IDEAS home Printed from https://ideas.repec.org/
MyIDEAS: Log in (now much improved!) to save this article

Cooperation among Strangers under the Shadow of the Future

Listed author(s):
  • Gabriele Camera
  • Marco Casari

We study the emergence of norms of cooperation in experimental economies populated by strangers interacting indefinitely. Can these economies achieve full efficiency even without formal enforcement institutions? Which institutions for monitoring and enforcement facilitate cooperation? Finally, what classes of strategies do subjects employ? We find that, first, cooperation can be sustained even in anonymous settings; second, some type of monitoring and punishment institutions significantly promote cooperation; and, third, subjects mostly employ strategies that are selective in punishment. (JEL C71, C73, D12, Z13)

If you experience problems downloading a file, check if you have the proper application to view it first. In case of further problems read the IDEAS help page. Note that these files are not on the IDEAS site. Please be patient as the files may be large.

File URL: http://www.aeaweb.org/articles.php?doi=10.1257/aer.99.3.979
Download Restriction: no

File URL: http://www.aeaweb.org/aer/data/june09/20071231_data.zip
Download Restriction: no

File URL: http://www.aeaweb.org/aer/data/june09/20071231_app.zip
Download Restriction: Access to full text is restricted to AEA members and institutional subscribers.

Article provided by American Economic Association in its journal American Economic Review.

Volume (Year): 99 (2009)
Issue (Month): 3 (June)
Pages: 979-1005

as
in new window

Handle: RePEc:aea:aecrev:v:99:y:2009:i:3:p:979-1005
Note: DOI: 10.1257/aer.99.3.979
Contact details of provider: Web page: https://www.aeaweb.org/aer/
Email:


More information through EDIRC

Order Information: Web: https://www.aeaweb.org/subscribe.html

References listed on IDEAS
Please report citation or reference errors to , or , if you are the registered author of the cited work, log in to your RePEc Author Service profile, click on "citations" and make appropriate adjustments.:

as in new window
  1. James W. Friedman, 1971. "A Non-cooperative Equilibrium for Supergames," Review of Economic Studies, Oxford University Press, vol. 38(1), pages 1-12.
  2. P. Diamond, 1980. "Aggregate Demand Management in Search Equilibrium," Working papers 268, Massachusetts Institute of Technology (MIT), Department of Economics.
  3. Engle-Warnick, J. & Slonim, Robert L., 2006. "Learning to trust in indefinitely repeated games," Games and Economic Behavior, Elsevier, vol. 54(1), pages 95-114, January.
  4. Marco Casari & Luigi Luini, 2005. "Group Cooperation Under Alternative Peer Punishment Technologies: An Experiment," Labsi Experimental Economics Laboratory University of Siena 002, University of Siena.
  5. Costa-Gomes, Miguel & Crawford, Vincent P & Broseta, Bruno, 2001. "Cognition and Behavior in Normal-Form Games: An Experimental Study," Econometrica, Econometric Society, vol. 69(5), pages 1193-1235, September.
  6. Casari, Marco & Plott, Charles R., 2003. "Decentralized management of common property resources: experiments with a centuries-old institution," Journal of Economic Behavior & Organization, Elsevier, vol. 51(2), pages 217-247, June.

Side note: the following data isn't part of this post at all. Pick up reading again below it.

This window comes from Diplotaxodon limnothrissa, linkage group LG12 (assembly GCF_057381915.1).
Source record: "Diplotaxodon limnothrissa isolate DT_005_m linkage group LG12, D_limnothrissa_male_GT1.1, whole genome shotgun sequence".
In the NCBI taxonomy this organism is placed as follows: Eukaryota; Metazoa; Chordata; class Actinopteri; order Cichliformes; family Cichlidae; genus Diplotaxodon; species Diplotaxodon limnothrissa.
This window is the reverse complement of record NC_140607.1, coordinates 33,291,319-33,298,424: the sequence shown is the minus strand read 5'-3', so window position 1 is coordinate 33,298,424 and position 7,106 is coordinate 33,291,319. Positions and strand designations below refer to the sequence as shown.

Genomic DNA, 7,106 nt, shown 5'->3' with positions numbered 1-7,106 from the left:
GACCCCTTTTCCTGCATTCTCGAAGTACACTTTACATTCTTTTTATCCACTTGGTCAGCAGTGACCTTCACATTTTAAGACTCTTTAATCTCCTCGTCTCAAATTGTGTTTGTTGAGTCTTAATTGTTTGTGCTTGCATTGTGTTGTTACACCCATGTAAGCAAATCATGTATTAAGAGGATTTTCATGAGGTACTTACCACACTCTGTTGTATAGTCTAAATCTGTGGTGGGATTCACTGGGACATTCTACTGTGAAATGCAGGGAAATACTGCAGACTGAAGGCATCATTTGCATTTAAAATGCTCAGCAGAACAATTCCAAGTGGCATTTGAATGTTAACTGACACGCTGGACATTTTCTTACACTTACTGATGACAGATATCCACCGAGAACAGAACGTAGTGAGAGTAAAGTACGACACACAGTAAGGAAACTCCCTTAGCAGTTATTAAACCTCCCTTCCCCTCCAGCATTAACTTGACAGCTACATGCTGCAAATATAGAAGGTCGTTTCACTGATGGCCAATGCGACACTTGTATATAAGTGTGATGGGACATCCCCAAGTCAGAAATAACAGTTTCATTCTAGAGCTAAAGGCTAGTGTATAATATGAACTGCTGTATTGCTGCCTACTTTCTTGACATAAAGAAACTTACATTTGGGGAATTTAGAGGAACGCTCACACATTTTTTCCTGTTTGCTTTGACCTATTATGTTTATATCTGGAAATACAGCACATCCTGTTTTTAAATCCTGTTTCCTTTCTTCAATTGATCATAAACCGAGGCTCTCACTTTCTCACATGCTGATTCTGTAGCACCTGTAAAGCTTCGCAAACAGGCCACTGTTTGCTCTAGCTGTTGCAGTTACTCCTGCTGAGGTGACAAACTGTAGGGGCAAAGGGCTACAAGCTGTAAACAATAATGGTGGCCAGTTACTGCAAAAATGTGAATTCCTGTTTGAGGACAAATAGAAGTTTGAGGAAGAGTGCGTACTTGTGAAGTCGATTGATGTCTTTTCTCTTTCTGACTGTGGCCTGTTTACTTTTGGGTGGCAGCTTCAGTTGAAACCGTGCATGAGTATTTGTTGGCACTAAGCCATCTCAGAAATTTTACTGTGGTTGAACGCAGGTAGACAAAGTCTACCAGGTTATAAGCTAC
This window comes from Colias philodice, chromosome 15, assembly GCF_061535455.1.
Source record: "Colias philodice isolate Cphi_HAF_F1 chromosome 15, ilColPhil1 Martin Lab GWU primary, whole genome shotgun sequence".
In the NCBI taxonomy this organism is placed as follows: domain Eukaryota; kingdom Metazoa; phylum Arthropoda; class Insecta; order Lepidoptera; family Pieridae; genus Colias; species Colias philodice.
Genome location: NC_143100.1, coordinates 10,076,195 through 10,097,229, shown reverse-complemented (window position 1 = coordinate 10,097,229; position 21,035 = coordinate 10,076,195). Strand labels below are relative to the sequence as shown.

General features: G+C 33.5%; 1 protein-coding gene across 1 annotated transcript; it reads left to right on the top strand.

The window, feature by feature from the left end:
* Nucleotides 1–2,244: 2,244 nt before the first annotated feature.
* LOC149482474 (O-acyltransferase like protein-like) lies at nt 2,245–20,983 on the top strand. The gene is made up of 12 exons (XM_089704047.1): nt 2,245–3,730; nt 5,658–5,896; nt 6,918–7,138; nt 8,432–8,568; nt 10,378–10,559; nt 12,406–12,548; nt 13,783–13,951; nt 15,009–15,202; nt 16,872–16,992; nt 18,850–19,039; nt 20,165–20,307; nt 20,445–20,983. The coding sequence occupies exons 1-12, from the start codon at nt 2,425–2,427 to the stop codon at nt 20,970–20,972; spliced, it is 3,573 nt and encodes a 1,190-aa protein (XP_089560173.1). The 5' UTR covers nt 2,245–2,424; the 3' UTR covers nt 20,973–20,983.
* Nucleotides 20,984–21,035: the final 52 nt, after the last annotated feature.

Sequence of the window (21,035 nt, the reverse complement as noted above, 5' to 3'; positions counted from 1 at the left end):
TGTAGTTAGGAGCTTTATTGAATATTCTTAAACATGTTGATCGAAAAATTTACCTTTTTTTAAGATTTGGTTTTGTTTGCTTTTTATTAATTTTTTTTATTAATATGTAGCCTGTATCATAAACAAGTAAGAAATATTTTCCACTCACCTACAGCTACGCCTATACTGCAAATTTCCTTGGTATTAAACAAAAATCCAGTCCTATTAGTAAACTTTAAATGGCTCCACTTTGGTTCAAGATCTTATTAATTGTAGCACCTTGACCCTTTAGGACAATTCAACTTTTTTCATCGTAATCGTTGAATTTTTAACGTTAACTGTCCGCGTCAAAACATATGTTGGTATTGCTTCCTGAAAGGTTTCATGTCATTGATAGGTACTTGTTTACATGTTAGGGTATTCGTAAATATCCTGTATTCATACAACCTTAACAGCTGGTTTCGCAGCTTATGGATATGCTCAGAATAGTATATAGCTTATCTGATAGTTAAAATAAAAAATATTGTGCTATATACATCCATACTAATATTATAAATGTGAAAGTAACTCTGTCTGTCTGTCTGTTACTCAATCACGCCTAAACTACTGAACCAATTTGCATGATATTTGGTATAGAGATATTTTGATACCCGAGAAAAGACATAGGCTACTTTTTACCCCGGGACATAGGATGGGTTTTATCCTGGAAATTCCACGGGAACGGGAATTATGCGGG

7. Michihiro Kandori, 1992. "Social Norms and Community Enforcement," Review of Economic Studies, Oxford University Press, vol. 59(1), pages 63-80.
  8. Mortensen, Dale & Pissarides, Christopher, 2011. "Job Creation and Job Destruction in the Theory of Unemployment," Economic Policy, Russian Presidential Academy of National Economy and Public Administration, vol. 1, pages 1-19.
  9. Stefan Krasa & Anne P. Villamil, 2000. "Optimal Contracts when Enforcement Is a Decision Variable," Econometrica, Econometric Society, vol. 68(1), pages 119-134, January.
  10. Aldo Rustichini & Anne P. Villamil, 2000. "Intertemporal pricing in laboratory posted offer markets with differential information," Economic Theory, Springer;Society for the Advancement of Economic Theory (SAET), vol. 16(3), pages 613-637.
  11. Cooper, Russell & DeJong, Douglas V. & Forsythe, Robert & Ross, Thomas W., 1996. "Cooperation without Reputation: Experimental Evidence from Prisoner's Dilemma Games," Games and Economic Behavior, Elsevier, vol. 12(2), pages 187-218, February.
  12. Aoyagi, Masaki & Fréchette, Guillaume, 2009. "Collusion as public monitoring becomes noisy: Experimental evidence," Journal of Economic Theory, Elsevier, vol. 144(3), pages 1135-1165, May.
  13. Pedro Dal Bó, 2002. "Cooperation Under the Shadow of the Future: Experimental Evidence from Infinitely Repeated Games," Working Papers 2002-20, Brown University, Department of Economics.
  14. Crawford, Vincent, 1998. "A Survey of Experiments on Communication via Cheap Talk," Journal of Economic Theory, Elsevier, vol. 78(2), pages 286-298, February.
  15. Jim Engle-Warnick, 2007. "Five Indefinitely Repeated Games in the Laboratory," CIRANO Working Papers 2007s-11, CIRANO.
  16. Paul Healy, "undated". "Group Reputations, Stereotypes, and Cooperation in a Repeated Labor Market," GSIA Working Papers 2006-E6, Carnegie Mellon University, Tepper School of Business.